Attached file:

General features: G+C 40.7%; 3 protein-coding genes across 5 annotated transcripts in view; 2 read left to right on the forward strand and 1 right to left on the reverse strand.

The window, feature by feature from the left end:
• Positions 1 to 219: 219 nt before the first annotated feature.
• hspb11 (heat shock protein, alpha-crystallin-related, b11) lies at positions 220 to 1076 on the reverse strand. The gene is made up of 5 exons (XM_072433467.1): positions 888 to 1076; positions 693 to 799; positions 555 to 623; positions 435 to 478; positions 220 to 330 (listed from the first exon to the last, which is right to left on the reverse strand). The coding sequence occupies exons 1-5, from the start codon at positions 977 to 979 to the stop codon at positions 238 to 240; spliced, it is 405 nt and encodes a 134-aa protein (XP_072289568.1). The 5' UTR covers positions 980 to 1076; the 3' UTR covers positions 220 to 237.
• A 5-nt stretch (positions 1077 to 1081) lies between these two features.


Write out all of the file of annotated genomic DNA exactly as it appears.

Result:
General features: G+C 40.7%; 3 protein-coding genes across 5 annotated transcripts in view; 2 read left to right on the forward strand and 1 right to left on the reverse strand.

The window, feature by feature from the left end:
• Positions 1 to 219: 219 nt before the first annotated feature.
• hspb11 (heat shock protein, alpha-crystallin-related, b11) lies at positions 220 to 1076 on the reverse strand. The gene is made up of 5 exons (XM_072433467.1): positions 888 to 1076; positions 693 to 799; positions 555 to 623; positions 435 to 478; positions 220 to 330 (listed from the first exon to the last, which is right to left on the reverse strand). The coding sequence occupies exons 1-5, from the start codon at positions 977 to 979 to the stop codon at positions 238 to 240; spliced, it is 405 nt and encodes a 134-aa protein (XP_072289568.1). The 5' UTR covers positions 980 to 1076; the 3' UTR covers positions 220 to 237.
• A 5-nt stretch (positions 1077 to 1081) lies between these two features.